Tom Senior: Tracer fire
In our analysis of Battlefield 5’s ray tracing performance Jarred was right to point out that you really want performance first in a multiplayer shooter. Taxing reflection details seem like a needless luxury when you’re trying to keep your squad alive.
I love shiny new graphics technology, but there’s a difference between useless features like special Nvidia hair physics (remember that?) and effects that can be widely adopted, that don’t suck up so many frames. In this regard the PC is still tied to the power of the current console generation. If the lounge boxes can’t run it, it might seem like an unnecessary feature for developers trying to hit every platform. Perhaps one day ray tracing will become standard, but it may take years.
Fraser Brown: Beige boxes
A PC version of the classic miniature console fad doesn’t seem like a very comfortable fit. While consoles come and go, the PC remains, along with much of its old library of games. I can’t get nostalgic about old desktops, either, because they’re hideous and look like they belong in an office cubicle. So the pitch for Unit-e’s PC Classic lost me straight away, and the brief demonstration didn’t exactly reel me back in.
Unit-e’s announcement video, presumably filled inside an air conditioning unit, included some footage of Doom being played. Doom, the game that you can play on just about everything, from your PC to your phone. And it was being played with a gamepad, of all things, because, while peripherals like a mouse and keyboard might be included, this is still a console. And Doom’s not even been officially announced. All the games, if there are any licensing deals so far, are being kept under wraps. I’m more than willing to get swept up in nostalgia, but this ain’t doing it for me.
James Davenport: Aim higher
I get that game development is difficult and complicated, and I understand that a years-old PC port might not get top-tier treatment, but why are games still releasing with mouse aim tied to virtual joysticks in 2018? It was easier to deal with in Monster Hunter: World, but Sunset Overdrive is a shooter. I've been wanting to play it for years now, and recent rumors of a PC release got me excited about the idea of smooth mouse control with such an acrobatic game. Not so. The mouse controls are terrible. Yeah, a fix could show up and add raw mouse input, but why make such a bad first impression?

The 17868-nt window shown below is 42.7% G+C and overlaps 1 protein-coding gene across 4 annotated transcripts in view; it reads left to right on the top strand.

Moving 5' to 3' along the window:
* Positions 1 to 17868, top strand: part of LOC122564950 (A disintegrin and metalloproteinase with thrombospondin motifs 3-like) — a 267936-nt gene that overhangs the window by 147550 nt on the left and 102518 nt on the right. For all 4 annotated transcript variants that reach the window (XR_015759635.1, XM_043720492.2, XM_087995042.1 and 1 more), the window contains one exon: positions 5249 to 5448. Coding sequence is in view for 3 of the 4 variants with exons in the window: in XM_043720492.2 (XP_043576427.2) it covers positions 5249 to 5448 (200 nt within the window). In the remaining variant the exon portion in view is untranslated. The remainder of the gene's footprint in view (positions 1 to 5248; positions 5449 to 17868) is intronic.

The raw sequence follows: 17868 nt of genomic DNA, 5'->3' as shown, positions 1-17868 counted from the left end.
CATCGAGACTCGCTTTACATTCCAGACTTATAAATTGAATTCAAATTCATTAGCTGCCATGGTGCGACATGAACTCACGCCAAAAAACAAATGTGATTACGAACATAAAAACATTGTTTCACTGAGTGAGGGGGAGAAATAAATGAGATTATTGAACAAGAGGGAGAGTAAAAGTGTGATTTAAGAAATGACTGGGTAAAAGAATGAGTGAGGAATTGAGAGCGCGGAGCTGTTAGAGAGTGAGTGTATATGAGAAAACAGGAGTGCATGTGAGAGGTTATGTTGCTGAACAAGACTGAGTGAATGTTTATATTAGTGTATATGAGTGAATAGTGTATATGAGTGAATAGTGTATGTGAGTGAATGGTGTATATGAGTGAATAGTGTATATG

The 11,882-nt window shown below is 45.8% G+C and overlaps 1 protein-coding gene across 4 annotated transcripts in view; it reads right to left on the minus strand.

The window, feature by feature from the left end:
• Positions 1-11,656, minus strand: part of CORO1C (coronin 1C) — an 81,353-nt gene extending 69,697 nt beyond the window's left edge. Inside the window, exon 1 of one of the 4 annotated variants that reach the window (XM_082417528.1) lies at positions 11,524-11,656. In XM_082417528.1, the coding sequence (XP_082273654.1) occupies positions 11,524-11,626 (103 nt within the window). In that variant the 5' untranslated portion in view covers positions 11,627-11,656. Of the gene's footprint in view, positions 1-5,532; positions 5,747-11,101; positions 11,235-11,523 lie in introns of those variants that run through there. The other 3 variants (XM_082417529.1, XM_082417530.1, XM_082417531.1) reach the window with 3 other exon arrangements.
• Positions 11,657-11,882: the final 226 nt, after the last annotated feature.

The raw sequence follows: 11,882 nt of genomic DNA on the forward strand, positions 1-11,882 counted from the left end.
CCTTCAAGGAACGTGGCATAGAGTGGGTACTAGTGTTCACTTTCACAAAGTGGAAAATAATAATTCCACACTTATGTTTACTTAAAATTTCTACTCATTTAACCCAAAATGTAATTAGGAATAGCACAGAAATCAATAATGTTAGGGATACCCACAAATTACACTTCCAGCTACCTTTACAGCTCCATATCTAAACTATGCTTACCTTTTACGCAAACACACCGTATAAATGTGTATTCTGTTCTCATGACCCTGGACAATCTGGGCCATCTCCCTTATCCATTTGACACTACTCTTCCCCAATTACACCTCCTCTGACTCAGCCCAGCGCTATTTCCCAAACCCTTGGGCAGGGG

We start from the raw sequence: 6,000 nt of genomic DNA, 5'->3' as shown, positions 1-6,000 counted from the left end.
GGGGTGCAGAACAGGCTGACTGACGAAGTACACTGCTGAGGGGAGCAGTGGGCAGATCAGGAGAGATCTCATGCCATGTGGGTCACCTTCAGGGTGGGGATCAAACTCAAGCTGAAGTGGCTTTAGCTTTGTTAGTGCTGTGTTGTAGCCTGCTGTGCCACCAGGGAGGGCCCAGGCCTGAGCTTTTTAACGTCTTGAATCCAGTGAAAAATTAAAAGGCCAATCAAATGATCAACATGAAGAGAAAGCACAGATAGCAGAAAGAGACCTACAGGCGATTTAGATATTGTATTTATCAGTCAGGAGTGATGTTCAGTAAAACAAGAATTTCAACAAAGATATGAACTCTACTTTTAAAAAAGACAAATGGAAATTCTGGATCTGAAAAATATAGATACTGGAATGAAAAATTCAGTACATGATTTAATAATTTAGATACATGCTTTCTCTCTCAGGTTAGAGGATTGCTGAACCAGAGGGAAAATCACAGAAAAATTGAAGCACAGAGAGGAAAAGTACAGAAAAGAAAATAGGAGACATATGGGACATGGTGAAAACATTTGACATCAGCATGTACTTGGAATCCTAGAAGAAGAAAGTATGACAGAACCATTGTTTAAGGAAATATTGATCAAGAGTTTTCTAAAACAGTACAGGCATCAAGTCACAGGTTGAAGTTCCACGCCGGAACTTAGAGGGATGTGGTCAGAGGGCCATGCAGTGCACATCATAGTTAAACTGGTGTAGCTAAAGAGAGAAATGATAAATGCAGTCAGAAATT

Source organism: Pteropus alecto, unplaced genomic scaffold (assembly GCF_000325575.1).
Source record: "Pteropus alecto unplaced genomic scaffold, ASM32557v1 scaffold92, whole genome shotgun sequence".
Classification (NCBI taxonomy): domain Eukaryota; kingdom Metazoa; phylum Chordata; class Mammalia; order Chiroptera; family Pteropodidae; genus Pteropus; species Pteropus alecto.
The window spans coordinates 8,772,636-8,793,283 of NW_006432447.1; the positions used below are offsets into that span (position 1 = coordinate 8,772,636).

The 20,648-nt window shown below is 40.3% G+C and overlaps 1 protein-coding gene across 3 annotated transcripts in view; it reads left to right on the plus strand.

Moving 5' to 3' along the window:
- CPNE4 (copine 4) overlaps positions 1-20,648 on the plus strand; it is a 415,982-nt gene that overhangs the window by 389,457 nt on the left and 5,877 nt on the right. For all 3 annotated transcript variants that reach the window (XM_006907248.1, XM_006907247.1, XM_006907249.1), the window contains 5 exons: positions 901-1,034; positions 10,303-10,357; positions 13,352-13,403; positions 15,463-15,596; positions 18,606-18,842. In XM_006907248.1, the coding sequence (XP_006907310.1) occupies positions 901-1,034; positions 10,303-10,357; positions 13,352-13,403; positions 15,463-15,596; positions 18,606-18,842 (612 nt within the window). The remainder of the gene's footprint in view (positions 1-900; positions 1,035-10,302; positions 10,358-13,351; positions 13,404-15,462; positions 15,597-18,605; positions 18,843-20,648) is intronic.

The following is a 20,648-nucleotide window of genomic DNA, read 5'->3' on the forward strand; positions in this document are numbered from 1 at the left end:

Evan Lahti: Say it ain't so
Cliff Bleszinski is a brash, opinionated person who, like plenty of well-known creators, sometimes tweets too often for their own good. But as he proclaimed this week that he would never make another videogame, I can't help but think that the internet's effort to make his last major game into one of 2017's biggest punching bags might've driven him away.
It downright sucks that harassing developers on social media has become normalized, that social media and platforms like Reddit are, increasingly, a performance in how mean, angry, or destructively clever you can be in order to earn fake internet points. Whatever you think of Cliff's dialogue on social media, we should want people like him in our industry—people that not only defined multiple generations of shooters, but that by all accounts was a studio head who went above and beyond to take care of his employees. A top person at Boss Key told me that all of the developers there were made aware of the studio's impending closure six months beforehand. Compare this to the sudden layoff of 200-some Telltale employees with no severance, and you wonder if the people leaving sarcastic comments under tweets like ours really get what they're doing when they direct snide bullshit at the people who make games.
Wes Fenlon: Blue in the face
I don't like MMOs. I don't like MMOs. I don't like MMOs. I have to remind myself of this today, after seeing the news that Final Fantasy 14 is getting a new job class ahead of its next expansion: the blue mage. In the Final Fantasy series, blue mages learn abilities by absorbing them from enemies, which I always found really tantalizing. They got skills no one else could use, but you really had to work for them. They were fun to hunt down—there was always that moment of wondering what ability you'll get from what monster, going back to old areas to fill in your list, and hoping a random battle would spit out the rare, elusive baddie you were looking for.
The idea of an MMO integrating that system, which will definitely live outside its typical combat, is really cool. But I have to stay strong and remember that I find everything else about Final Fantasy 14 painfully boring. I'll just have to live vicariously through Steven.